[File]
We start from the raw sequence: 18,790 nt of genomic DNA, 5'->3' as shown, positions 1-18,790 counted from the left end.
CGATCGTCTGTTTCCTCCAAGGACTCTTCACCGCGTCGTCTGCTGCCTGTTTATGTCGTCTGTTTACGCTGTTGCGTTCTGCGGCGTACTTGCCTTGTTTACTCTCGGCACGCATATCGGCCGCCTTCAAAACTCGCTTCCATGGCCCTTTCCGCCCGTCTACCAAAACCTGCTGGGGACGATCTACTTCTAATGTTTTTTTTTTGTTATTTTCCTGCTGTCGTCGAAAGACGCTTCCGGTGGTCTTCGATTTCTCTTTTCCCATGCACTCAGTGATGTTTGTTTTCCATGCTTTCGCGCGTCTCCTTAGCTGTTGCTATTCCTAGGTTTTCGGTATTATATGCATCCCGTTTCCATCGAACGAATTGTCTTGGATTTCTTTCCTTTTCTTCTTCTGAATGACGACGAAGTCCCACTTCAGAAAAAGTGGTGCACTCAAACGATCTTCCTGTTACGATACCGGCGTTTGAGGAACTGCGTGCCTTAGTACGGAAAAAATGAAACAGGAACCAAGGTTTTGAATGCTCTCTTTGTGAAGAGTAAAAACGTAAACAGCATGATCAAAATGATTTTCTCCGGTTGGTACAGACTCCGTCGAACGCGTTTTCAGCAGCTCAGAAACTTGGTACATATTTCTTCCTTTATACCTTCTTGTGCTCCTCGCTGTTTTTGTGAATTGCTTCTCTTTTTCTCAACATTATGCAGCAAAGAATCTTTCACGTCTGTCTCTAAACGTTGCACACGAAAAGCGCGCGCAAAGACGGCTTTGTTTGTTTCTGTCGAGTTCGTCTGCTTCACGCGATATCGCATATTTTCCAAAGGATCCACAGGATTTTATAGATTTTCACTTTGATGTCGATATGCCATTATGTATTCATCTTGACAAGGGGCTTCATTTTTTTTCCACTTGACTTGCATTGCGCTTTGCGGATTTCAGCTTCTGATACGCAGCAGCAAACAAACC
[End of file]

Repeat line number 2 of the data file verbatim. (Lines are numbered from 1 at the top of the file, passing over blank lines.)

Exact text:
CGATCGTCTGTTTCCTCCAAGGACTCTTCACCGCGTCGTCTGCTGCCTGTTTATGTCGTCTGTTTACGCTGTTGCGTTCTGCGGCGTACTTGCCTTGTTTACTCTCGGCACGCATATCGGCCGCCTTCAAAACTCGCTTCCATGGCCCTTTCCGCCCGTCTACCAAAACCTGCTGGGGACGATCTACTTCTAATGTTTTTTTTTTGTTATTTTCCTGCTGTCGTCGAAAGACGCTTCCGGTGGTCTTCGATTTCTCTTTTCCCATGCACTCAGTGATGTTTGTTTTCCATGCTTTCGCGCGTCTCCTTAGCTGTTGCTATTCCTAGGTTTTCGGTATTATATGCATCCCGTTTCCATCGAACGAATTGTCTTGGATTTCTTTCCTTTTCTTCTTCTGAATGACGACGAAGTCCCACTTCAGAAAAAGTGGTGCACTCAAACGATCTTCCTGTTACGATACCGGCGTTTGAGGAACTGCGTGCCTTAGTACGGAAAAAATGAAACAGGAACCAAGGTTTTGAATGCTCTCTTTGTGAAGAGTAAAAACGTAAACAGCATGATCAAAATGATTTTCTCCGGTTGGTACAGACTCCGTCGAACGCGTTTTCAGCAGCTCAGAAACTTGGTACATATTTCTTCCTTTATACCTTCTTGTGCTCCTCGCTGTTTTTGTGAATTGCTTCTCTTTTTCTCAACATTATGCAGCAAAGAATCTTTCACGTCTGTCTCTAAACGTTGCACACGAAAAGCGCGCGCAAAGACGGCTTTGTTTGTTTCTGTCGAGTTCGTCTGCTTCACGCGATATCGCATATTTTCCAAAGGATCCACAGGATTTTATAGATTTTCACTTTGATGTCGATATGCCATTATGTATTCATCTTGACAAGGGGCTTCATTTTTTTTCCACTTGACTTGCATTGCGCTTTGCGGATTTCAGCTTCTGATACGCAGCAGCAAACAAACC